As would be expected in a mainly hierarchical business culture, managers are less consensual than would be the case in countries where a more inclusive, matrix-style approach is employed.
Therefore, managers can tend towards giving direct instructions to subordinates who will, by and large, carry them out to the letter.
This also means that managers are expected to make the decisions and would involve their colleagues in the decision-making process to a much lesser degree than might be the case in a consensus-oriented countries such as Sweden or the Netherlands. Managers are expected to be sector/function experts and as such should know the answers to problems.
This directive management approach goes hand-in-hand with an almost old-fashioned sense of politeness and courtesy. Do not imagine a tyrannical boss barking orders at frightened subordinates. Everything is done with great charm and warmth. In fact charm would be seen as one of the attributes of a good manager.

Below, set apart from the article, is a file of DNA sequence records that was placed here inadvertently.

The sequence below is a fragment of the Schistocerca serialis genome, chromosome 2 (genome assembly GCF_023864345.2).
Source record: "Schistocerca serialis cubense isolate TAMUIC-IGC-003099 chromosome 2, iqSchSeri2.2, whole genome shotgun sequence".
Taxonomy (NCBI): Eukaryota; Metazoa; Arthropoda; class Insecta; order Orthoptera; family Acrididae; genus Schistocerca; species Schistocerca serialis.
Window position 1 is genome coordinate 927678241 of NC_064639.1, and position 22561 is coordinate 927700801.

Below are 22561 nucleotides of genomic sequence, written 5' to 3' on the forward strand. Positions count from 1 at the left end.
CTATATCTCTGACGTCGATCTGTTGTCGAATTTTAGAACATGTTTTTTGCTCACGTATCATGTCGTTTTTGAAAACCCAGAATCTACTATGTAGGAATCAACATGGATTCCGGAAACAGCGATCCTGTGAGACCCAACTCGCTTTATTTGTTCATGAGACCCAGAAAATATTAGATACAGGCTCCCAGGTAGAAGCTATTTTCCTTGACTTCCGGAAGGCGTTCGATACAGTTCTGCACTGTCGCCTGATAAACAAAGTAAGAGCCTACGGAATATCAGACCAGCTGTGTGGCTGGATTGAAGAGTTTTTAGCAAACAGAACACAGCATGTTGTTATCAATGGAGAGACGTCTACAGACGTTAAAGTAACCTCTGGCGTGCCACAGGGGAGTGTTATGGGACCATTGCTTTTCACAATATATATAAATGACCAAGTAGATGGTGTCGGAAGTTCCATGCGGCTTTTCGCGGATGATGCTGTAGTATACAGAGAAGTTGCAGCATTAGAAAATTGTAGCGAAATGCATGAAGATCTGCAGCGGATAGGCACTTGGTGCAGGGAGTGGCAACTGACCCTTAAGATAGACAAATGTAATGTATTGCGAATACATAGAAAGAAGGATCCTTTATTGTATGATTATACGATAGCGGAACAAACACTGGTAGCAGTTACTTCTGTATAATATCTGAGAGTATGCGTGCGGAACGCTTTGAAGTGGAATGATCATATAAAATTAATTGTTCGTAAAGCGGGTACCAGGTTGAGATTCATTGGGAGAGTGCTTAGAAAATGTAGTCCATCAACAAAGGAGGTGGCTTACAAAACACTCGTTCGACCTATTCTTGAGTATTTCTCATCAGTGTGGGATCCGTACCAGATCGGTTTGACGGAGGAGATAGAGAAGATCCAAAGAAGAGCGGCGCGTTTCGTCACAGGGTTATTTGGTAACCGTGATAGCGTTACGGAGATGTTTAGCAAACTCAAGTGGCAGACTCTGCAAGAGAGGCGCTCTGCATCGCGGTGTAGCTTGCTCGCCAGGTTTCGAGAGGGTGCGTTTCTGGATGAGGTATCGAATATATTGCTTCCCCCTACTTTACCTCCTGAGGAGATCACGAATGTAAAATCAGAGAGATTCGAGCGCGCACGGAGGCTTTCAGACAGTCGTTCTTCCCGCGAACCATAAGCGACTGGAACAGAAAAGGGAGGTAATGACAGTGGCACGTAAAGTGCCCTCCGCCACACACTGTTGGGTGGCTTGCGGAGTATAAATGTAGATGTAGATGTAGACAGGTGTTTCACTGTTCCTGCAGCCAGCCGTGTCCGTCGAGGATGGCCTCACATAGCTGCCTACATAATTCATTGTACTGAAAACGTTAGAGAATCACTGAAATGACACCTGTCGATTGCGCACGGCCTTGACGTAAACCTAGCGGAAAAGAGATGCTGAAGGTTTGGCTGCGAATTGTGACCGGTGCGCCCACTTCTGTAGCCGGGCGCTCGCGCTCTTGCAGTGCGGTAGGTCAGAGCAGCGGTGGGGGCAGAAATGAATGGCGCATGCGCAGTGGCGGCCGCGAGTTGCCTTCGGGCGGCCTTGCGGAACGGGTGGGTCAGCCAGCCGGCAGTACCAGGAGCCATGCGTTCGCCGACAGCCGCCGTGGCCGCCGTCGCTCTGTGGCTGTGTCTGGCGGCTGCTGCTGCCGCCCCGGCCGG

Written and Produced by Keith Warburton
This country profile has been produced to give a short overview of some of the key concepts to bear in mind when doing business with contacts in Austria. It is intended to be an aid to business people who have commercial dealings with counterparties in the country but should not be seen as an exhaustive guide to this topic or as a substitute for more substantial research should there be a need.
With this in mind, we have covered the areas which are key to a better understanding of the cultural mindset underpinning business dealings in Austria and which are, quite often, extremely different from the approach and thought processes associated with business in other parts of the world.
Therefore this briefing note is broken into short, bite-sized sections on the following topics: